The bottom line is that no one wants lung damage, but because asthma already causes lung damage, people with asthma need to be even more careful with what they put in their lungs.
- Asthma and Allergy Foundation of America: "Asthma Facts and Figures"
- Anthony Gerber, MD, PhD, a pulmonologist; professor of pulmonary, critical care, and sleep medicine at National Jewish Health; and an associate professor of medicine at the University of Colorado Denver
- Purvi Parikh, MD, allergist with Allergy & Asthma Network and a clinical assistant professor in the departments of medicine and pediatrics at New York University School of Medicine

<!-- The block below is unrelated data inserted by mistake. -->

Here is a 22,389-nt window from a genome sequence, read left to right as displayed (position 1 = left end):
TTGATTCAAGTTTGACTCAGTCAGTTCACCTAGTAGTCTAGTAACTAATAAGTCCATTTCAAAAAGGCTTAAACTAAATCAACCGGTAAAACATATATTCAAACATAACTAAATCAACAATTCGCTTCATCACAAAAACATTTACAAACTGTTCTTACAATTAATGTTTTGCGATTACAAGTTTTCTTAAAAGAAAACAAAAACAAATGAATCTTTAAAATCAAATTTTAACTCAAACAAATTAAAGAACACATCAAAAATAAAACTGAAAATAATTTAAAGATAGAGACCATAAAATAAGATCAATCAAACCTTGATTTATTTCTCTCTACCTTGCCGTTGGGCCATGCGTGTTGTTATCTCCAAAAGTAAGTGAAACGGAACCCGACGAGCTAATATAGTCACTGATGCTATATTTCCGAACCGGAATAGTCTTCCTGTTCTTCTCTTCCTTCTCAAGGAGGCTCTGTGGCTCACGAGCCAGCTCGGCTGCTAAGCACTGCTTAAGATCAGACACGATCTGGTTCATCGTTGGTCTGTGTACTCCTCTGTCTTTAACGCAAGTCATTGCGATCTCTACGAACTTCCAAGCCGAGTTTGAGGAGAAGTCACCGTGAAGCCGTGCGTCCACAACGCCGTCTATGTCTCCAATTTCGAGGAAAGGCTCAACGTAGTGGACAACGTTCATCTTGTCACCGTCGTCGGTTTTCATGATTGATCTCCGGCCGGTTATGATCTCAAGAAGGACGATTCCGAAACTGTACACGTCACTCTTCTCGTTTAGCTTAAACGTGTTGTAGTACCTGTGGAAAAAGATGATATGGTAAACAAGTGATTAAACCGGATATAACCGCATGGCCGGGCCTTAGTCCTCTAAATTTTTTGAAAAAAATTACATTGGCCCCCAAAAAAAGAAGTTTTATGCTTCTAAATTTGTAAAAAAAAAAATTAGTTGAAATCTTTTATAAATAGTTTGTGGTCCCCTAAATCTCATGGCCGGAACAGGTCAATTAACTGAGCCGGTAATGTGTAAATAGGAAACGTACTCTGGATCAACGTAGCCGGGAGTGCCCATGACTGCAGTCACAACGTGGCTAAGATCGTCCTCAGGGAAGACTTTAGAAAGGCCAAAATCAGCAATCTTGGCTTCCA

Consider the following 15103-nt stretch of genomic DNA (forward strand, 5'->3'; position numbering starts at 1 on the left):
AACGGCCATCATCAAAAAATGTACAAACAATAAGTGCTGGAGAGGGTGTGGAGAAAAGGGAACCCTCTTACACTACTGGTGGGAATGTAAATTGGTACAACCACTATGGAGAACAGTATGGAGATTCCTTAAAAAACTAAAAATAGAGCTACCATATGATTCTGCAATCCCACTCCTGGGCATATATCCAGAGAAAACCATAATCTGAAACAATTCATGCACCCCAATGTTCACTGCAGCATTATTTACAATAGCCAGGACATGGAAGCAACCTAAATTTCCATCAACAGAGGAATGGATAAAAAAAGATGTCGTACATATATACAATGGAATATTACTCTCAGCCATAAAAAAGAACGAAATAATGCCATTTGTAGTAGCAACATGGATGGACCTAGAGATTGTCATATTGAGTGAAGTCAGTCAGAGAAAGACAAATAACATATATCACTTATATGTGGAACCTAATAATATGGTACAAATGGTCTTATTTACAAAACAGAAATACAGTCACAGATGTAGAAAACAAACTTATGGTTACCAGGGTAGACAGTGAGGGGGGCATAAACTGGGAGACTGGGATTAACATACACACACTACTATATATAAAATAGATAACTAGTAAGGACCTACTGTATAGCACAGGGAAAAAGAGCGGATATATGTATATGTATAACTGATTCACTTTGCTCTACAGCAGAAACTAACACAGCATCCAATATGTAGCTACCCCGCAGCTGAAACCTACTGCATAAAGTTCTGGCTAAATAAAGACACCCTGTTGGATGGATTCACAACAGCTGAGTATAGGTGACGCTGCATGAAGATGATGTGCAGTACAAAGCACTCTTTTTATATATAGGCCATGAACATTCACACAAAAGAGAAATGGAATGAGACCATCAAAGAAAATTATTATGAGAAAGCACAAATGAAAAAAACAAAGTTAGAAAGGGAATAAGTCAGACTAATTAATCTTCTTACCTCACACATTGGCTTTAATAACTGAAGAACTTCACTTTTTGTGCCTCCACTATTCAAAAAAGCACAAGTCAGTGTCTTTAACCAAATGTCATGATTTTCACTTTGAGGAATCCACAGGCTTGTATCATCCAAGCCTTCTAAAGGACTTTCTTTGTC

- Annals of Allergy, Asthma & Immunology: "Cannabis attitudes and patterns of use among followers of the Allergy & Asthma Network"
- Annals of Allergy, Asthma & Immunology: "Cannabis sativa: the unconventional 'weed' allergen"
- Journal of the American Heart Association: " One Minute of Marijuana Secondhand Smoke Exposure Substantially Impairs Vascular Endothelial Function"
- Frontiers in Pharmacology: "Impact of Cannabis, Cannabinoids, and Endocannabinoids in the Lungs"
- Annals of the American Thoracic Society: "Effect of Vaporized Cannabis on Exertional Breathlessness and Exercise Endurance in Advanced Chronic Obstructive Pulmonary Disease: A Randomized Controlled Trial"
- Respirology: "Need for intensive care in patients admitted for asthma: Red flags from the social history"
- Harvard Medical School: "Coming clean: Your anesthesiologist needs to know about marijuana use before surgery"